A call to arms

ARLINGTON, Texas — The Cowboys will remain sports kings of the Metroplex.

But by changing their culture and mindset, the Rangers have seized the success that eluded them for years as they tried to outslug their opponents.

"It's not like we've taken over (from the Cowboys)," said outfielder David Murphy, whose Rangers will try to complete a three-game sweep of the Rays in this best-of-five American League Division Series that resumes Saturday at Rangers Ballpark. "(But) we've definitely taken a step in the right direction this year."

The biggest step was a greater emphasis on pitching that produced the third-lowest ERA in the American League (3.93) despite playing half their games in a hitters' park.

They also have been less reliant on the home run while maximizing their scoring chances by drawing more walks and hitting .277 with runners in scoring position.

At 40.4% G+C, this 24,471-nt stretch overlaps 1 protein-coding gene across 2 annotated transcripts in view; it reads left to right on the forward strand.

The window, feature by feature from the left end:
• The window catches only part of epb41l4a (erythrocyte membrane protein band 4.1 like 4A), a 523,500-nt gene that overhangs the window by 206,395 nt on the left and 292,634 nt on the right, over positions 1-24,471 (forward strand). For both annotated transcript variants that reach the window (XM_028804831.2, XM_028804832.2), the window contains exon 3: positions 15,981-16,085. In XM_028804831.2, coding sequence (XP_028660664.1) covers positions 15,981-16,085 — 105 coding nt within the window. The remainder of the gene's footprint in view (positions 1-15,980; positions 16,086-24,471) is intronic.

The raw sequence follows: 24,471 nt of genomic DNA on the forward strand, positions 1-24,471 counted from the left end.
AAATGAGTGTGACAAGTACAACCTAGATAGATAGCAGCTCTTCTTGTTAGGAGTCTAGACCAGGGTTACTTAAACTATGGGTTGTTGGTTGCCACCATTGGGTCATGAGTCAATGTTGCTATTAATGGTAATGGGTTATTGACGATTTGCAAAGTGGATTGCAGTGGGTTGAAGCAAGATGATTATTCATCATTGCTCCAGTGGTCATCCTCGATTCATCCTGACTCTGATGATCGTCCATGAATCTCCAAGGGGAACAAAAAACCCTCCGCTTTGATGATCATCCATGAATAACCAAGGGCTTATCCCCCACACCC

The transformation is similar to what the Rockies experienced during their surprising run to the 2007 World Series.

"I see some common fabric in the fact that steps have been taken before I got here," said Rangers hitting coach Clint Hurdle, who managed the 2007 Rockies. "The starting pitchers have taken more of a role in the entire game by pitching more innings, more meaningful innings and pitching deeper into games. A quality start wasn't by definition of times today. It was pitch seven innings. Keep us in the game."

Hurdle described this as a "foot-down mentality" by team President Nolan Ryan and pitching coach Mike Maddux with the support of manager Ron Washington, who has stressed defense.

"You want to build an offense that does some things that are attractive," Hurdle said. "You send four guys to the All-Star Game and finish in third or fourth place. … It's not what you set out to do, but if you don't pitch and play defense and you have offensive weapons, at the end of the day, that's what you get."


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